The authors note that while the American Academy of Pediatrics and the American College of Obstetricians and Gynecologists firmly recommend against marijuana use during lactation, the Academy of Breastfeeding Medicine changed guidelines to allow It, “citing ‘data . . . not strong enough to recommend not breastfeeding with any marijuana use’ despite urging caution due to ‘possible long-term neurobehavioral effects.’”
 
Read JAMA Viewpoint article here.

 
Oklahoma: Recreational Supporters Believe They Can Get enough Signatures This Weekend
 
It’s been a busy July in Oklahoma. Voters passed a ballot initiative to legalize marijuana for medical use June 26. The new law has no list of qualifying conditions; MDs and DOs may recommend marijuana to patients for any reason.
 
Patients may possess up to three ounces of marijuana on them and eight ounces at home, including six mature plants and six seedlings, and an unspecified amount of edibles
 
The measure was vigorously opposed by doctors, pharmacists, and public health officials, as well as Governor Mary Fallin, who instructed the Oklahoma Department of Health to promulgate emergency rules governing the production, distribution and sale of the drug for medical use once the initiative passed.
 
The health department board offered two amendments to the emergency rules, outlawing the sale of smokable marijuana and requiring that pharmacists be present in dispensaries during business hours. The governor signed the rules and amendments into law July 10.
 
An agent with the Drug Enforcement Administration explained that any pharmacist who worked in a dispensary would risk losing his or her DEA license to dispense scheduled drugs.
 
Just days after the governor signed the emergency rules, a lawsuit was filed by marijuana advocates against the state of Oklahoma, Governor Fallin, the Oklahoma State Department of Health, and five of its members. A second suit was filed against the state and the health department by marijuana industry interests.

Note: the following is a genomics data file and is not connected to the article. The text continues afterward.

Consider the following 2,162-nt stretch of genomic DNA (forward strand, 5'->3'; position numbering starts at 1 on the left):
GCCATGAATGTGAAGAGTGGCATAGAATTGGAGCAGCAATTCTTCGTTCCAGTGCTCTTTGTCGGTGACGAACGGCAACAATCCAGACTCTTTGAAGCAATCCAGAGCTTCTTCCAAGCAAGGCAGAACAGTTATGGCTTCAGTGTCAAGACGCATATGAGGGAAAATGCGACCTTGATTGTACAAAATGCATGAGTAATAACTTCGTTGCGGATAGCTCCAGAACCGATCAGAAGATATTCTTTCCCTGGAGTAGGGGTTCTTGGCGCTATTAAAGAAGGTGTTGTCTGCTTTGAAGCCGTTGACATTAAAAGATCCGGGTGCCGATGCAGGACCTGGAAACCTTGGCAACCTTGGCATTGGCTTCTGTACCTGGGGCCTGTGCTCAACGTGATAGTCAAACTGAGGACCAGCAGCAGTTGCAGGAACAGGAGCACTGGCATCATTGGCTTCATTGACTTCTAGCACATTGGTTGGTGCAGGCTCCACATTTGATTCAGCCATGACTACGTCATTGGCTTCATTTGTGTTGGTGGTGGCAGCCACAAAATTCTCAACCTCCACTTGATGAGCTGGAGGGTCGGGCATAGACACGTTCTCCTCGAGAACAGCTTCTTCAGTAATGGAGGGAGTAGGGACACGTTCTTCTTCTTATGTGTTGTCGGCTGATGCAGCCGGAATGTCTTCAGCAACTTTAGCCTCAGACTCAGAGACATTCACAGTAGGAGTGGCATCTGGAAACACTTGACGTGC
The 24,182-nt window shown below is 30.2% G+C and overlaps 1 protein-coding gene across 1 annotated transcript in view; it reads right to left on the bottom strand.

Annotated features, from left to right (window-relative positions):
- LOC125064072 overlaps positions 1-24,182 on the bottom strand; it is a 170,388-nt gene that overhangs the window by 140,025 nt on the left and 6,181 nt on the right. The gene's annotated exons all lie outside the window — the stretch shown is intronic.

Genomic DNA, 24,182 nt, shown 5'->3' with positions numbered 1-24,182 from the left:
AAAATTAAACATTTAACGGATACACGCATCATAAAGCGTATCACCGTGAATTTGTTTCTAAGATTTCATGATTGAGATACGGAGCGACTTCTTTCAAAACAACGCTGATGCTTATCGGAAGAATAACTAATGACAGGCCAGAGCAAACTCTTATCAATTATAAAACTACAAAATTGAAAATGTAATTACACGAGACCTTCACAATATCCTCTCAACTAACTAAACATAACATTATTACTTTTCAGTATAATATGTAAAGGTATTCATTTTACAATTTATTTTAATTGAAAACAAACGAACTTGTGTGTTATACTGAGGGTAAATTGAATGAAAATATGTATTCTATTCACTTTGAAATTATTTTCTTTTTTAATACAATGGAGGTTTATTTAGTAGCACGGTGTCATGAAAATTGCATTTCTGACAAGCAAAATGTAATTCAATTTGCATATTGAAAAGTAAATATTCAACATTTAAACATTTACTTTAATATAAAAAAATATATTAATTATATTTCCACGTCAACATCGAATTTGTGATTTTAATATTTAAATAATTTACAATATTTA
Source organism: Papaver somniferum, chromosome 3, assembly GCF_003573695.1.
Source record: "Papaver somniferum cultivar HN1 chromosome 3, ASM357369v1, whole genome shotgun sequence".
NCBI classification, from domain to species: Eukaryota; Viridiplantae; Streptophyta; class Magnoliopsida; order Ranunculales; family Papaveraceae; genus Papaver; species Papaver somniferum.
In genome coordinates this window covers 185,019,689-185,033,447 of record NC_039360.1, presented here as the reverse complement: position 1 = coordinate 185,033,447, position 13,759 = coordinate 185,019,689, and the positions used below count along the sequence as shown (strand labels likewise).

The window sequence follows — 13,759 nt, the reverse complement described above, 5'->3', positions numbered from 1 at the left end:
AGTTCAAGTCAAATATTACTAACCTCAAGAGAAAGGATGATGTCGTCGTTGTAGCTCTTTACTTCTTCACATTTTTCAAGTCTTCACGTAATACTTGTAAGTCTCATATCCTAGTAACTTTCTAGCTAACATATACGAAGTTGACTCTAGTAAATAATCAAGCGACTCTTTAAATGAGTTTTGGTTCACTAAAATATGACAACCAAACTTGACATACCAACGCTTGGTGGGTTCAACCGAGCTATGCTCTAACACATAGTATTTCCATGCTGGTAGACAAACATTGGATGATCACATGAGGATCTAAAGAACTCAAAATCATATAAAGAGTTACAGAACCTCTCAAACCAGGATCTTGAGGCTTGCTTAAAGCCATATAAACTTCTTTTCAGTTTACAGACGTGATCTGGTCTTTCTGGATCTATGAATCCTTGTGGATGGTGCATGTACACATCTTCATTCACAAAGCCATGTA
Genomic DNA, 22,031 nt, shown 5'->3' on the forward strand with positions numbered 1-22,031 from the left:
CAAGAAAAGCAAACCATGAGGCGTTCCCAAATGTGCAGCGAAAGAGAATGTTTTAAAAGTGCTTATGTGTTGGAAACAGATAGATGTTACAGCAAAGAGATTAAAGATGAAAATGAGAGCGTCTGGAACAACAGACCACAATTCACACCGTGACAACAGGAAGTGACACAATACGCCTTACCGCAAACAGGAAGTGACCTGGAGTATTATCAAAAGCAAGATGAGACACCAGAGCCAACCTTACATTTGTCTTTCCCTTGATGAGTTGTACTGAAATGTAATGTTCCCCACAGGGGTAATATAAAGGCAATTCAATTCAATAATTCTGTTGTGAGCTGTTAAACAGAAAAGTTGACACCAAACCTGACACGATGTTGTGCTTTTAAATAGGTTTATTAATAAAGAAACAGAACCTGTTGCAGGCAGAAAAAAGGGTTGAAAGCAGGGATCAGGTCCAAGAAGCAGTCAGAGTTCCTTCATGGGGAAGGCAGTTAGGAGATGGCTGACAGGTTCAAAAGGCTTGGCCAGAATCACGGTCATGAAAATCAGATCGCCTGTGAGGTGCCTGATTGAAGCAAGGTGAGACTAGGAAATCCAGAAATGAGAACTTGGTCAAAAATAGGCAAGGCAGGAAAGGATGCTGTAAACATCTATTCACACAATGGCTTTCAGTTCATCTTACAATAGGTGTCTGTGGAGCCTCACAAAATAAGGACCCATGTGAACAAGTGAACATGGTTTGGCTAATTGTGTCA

At the same time, proponents began collecting signatures for two new ballot initiative petitions. One would overturn the amendment disallowing smokable marijuana. The other would legalize marijuana for recreational use.
 
No state has gone from medical to recreational marijuana in such a short time. Authorities doubt the recreational petition will make it to the ballot.
 
Read press reports here, and here, and here, and here.
The Marijuana Report is a weekly e-newsletter published by National Families in Action in partnership with SAM (Smart Approaches to Marijuana).

Visit National Families in Action's website, The Marijuana Report.Org, to learn more about the marijuana story unfolding across the nation.

Subscribe to The Marijuana Report.

Our mission is to protect children from addictive drugs
by shining light on the science that underlies their effects.

 
Addictive drugs harm children, families, and communities.
Legalizing them creates commercial industries that make drugs more available,
increase use, and expand harms.

Science shows that addiction begins in childhood.
It is a pediatric disease that is preventable.
 
We work to prevent the emergence of commercial
addictive drug industries that will target children.

We support FDA approved medicines.

We support the assessment, treatment, and/or social and educational services
for users and low-level dealers as alternatives to incarceration.

 
About SAM (Smart Approaches to Marijuana)
 
SAM is a nonpartisan alliance of lawmakers, scientists and other concerned citizens who want to move beyond simplistic discussions of "incarceration versus legalization" when discussing marijuana use and instead focus on practical changes in marijuana policy that neither demonizes users nor legalizes the drug. SAM supports a treatment, health-first marijuana policy.  SAM has four main goals:
  • To inform public policy with the science of today's marijuana.
  • To reduce the unintended consequences of current marijuana policies, such as lifelong stigma due to arrest.
  • To prevent the establishment of "Big Marijuana" - and a 21st-Century tobacco industry that would market marijuana to children.
  • To promote research of marijuana's medical properties and produce, non-smoked, non-psychoactive pharmacy-attainable medications.